The responsibility and scope of deliverables for business leaders have evolved from primarily achieving attractive financial returns to a broader perspective on value creation
Globally, there has been a shift towards greater accountability on businesses to address pressing societal issues: companies are increasingly required to account for their impact to stakeholders who are insisting on information that extends beyond financial performance. There is now a need to convey positive and negative impacts of companies’ operations on the environment and their contribution to society, for instance addressing racial and gender inequality, climate change, and the measures taken towards improving employee wellbeing.
Millennials (also known as Generation Y, those born between 1980 and 2000) represent the largest segment in the workplace today and will comprise 75% of the global workforce by 2025. Deloitte research found that Millennials want purpose-driven cultures and management is now forced to re-evaluate and realign its priorities to attract them. These demands extend to high ethical standards, a collaborative culture, corporate activism, engagement and an alignment with personal beliefs while affording them opportunities for greater work responsibility and attractive remuneration. If these demands are not met, they are willing to resign.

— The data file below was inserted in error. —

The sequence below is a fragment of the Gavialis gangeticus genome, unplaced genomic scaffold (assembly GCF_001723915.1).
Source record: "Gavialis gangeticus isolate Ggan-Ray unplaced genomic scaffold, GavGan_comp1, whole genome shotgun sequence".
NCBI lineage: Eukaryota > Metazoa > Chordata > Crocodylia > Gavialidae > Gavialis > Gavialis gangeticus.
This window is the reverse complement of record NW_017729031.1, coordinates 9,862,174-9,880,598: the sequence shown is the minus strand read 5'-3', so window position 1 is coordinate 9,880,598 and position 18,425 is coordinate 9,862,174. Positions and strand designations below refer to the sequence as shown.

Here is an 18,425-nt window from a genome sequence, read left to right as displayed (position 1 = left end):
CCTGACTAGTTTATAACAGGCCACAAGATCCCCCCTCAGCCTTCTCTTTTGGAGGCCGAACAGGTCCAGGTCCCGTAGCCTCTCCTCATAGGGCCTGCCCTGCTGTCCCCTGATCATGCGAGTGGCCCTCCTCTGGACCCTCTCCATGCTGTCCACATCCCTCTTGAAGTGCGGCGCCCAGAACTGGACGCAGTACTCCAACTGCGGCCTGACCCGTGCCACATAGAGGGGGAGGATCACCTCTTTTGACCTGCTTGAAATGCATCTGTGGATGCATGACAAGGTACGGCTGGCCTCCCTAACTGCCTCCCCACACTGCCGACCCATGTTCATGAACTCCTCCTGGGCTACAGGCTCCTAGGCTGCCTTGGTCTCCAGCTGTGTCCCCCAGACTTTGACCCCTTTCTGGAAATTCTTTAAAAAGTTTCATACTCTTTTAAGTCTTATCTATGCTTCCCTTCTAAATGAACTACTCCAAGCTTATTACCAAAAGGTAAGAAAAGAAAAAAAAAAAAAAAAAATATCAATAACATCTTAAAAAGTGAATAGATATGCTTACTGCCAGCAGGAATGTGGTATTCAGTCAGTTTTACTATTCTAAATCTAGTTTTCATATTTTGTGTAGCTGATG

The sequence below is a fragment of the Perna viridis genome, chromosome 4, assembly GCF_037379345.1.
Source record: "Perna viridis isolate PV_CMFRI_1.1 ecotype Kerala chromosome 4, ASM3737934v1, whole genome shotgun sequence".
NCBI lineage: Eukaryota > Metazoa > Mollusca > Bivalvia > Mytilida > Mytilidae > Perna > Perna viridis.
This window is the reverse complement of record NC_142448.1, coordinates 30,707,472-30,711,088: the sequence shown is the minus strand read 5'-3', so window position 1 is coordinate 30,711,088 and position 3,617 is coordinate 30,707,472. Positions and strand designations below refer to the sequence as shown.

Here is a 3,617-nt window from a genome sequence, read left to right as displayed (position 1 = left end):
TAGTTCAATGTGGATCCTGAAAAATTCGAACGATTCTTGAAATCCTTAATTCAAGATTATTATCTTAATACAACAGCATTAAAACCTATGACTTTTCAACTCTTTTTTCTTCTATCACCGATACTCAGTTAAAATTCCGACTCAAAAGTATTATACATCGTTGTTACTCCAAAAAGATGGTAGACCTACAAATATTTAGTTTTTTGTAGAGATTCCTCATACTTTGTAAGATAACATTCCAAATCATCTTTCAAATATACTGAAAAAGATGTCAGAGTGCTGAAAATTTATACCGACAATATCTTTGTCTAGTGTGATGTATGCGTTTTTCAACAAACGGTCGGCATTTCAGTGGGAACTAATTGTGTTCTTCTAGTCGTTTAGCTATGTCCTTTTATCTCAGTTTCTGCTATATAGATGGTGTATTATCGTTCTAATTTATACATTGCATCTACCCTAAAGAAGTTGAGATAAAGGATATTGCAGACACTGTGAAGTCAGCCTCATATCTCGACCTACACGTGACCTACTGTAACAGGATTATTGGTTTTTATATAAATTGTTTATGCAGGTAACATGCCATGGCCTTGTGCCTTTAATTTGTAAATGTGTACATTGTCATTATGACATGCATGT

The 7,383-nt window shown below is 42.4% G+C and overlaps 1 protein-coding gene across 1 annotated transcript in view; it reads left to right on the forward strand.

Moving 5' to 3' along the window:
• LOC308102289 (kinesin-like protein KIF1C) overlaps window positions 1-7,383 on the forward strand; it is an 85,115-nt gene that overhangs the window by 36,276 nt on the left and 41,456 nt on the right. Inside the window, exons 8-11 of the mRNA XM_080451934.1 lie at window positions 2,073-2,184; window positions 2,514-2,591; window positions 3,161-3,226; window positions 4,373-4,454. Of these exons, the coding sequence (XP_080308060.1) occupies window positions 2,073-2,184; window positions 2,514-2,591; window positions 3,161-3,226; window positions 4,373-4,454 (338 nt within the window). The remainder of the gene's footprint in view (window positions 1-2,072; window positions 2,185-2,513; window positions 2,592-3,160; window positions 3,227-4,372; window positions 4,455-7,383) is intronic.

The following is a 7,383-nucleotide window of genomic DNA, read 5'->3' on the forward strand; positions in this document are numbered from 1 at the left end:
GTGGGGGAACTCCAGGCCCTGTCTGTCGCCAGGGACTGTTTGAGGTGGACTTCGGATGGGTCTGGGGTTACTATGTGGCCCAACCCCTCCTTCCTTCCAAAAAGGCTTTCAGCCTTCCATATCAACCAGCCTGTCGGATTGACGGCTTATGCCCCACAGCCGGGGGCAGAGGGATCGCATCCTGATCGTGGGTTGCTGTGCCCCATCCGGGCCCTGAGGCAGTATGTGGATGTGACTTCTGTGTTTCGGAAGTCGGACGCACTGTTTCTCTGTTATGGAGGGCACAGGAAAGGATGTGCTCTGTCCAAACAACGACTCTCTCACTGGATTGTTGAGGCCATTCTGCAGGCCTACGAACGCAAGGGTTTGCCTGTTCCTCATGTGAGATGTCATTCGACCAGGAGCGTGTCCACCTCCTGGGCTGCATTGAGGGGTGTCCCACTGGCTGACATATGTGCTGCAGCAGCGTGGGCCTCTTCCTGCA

An interesting case on the evolution of the changing industrial landscape can be gleaned from the airline sector. In recent years Lufthansa and American Airlines posted healthy profits, yet calculations have shown that their environmental costs amounted to around $2 billion and $5 billion respectively, thereby rendering them unprofitable based on their negative impact on the environment and ultimately society. This example supports the rise and adoption of Impact-weighted Accounting (IWA) − a project being tested by several companies to drive the creation of financial accounts that reflect that company’s financial, social and environmental performance.
The International Financial Reporting Standards Foundation is expected to launch an International Sustainability Standards Board to provide a roadmap towards sustainability reporting. In South Africa, the JSE, aiding the promotion of sustainable and transparent business practices, has two responsible investment indexes that foster good corporate citizenship. Globally, incentive structures are shifting to align with a company’s performance in meeting its impact targets. For instance, in private equity we are witnessing the emergence and use of ‘impact carry’ (an incentive to deliver a social return that would be used to generate further return).
It is evident that leaders of organisations in the post-pandemic climate need to understand and prioritise the creation of a more inclusive and sustainable corporate culture and must be able to report on these.
A new era
Corporate culture and reporting have entered a new era. Catalysed by the momentous societal and industrial shifts brought about by the COVID-19 pandemic, there is an urgent need for those charged with governance and leadership to produce value beyond the balance sheet which is measurable and has a positive impact.